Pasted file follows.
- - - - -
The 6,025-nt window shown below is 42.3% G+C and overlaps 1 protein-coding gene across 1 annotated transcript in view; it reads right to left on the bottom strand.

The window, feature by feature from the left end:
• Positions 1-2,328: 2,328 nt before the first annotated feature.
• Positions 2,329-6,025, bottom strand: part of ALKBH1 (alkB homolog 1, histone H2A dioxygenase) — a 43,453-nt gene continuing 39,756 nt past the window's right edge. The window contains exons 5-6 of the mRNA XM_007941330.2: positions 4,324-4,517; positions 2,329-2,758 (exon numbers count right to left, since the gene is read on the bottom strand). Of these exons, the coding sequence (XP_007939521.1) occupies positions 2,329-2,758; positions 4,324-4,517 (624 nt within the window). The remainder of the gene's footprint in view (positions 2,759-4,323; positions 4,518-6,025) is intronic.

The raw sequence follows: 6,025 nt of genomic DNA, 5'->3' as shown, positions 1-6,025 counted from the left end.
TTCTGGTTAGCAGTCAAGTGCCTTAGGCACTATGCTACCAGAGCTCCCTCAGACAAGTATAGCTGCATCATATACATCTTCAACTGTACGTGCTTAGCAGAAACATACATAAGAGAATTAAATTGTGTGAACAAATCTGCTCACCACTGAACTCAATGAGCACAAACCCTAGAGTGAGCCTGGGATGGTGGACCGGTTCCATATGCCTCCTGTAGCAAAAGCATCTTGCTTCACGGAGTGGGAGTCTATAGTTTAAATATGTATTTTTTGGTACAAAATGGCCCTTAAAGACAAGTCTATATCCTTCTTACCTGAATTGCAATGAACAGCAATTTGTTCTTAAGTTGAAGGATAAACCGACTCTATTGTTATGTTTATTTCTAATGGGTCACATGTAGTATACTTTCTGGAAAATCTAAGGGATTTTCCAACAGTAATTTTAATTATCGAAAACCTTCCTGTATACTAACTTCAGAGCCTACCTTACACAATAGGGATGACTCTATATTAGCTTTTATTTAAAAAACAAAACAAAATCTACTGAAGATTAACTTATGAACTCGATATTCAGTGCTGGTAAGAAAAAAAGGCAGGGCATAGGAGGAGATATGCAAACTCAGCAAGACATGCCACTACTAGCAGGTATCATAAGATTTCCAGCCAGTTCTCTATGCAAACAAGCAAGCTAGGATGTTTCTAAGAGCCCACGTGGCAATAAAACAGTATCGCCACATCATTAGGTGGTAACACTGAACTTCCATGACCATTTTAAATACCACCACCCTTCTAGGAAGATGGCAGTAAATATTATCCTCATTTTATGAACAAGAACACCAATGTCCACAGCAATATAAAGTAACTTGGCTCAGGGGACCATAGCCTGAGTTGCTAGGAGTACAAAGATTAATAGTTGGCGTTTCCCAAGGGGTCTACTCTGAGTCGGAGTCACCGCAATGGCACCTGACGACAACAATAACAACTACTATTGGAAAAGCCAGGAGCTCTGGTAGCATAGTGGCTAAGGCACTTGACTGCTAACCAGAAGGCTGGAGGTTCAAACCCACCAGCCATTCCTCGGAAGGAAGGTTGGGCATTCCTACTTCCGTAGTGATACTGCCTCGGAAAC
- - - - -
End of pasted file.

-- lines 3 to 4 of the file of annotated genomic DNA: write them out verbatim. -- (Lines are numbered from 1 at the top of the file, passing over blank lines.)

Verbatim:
• Positions 1-2,328: 2,328 nt before the first annotated feature.
• Positions 2,329-6,025, bottom strand: part of ALKBH1 (alkB homolog 1, histone H2A dioxygenase) — a 43,453-nt gene continuing 39,756 nt past the window's right edge. The window contains exons 5-6 of the mRNA XM_007941330.2: positions 4,324-4,517; positions 2,329-2,758 (exon numbers count right to left, since the gene is read on the bottom strand). Of these exons, the coding sequence (XP_007939521.1) occupies positions 2,329-2,758; positions 4,324-4,517 (624 nt within the window). The remainder of the gene's footprint in view (positions 2,759-4,323; positions 4,518-6,025) is intronic.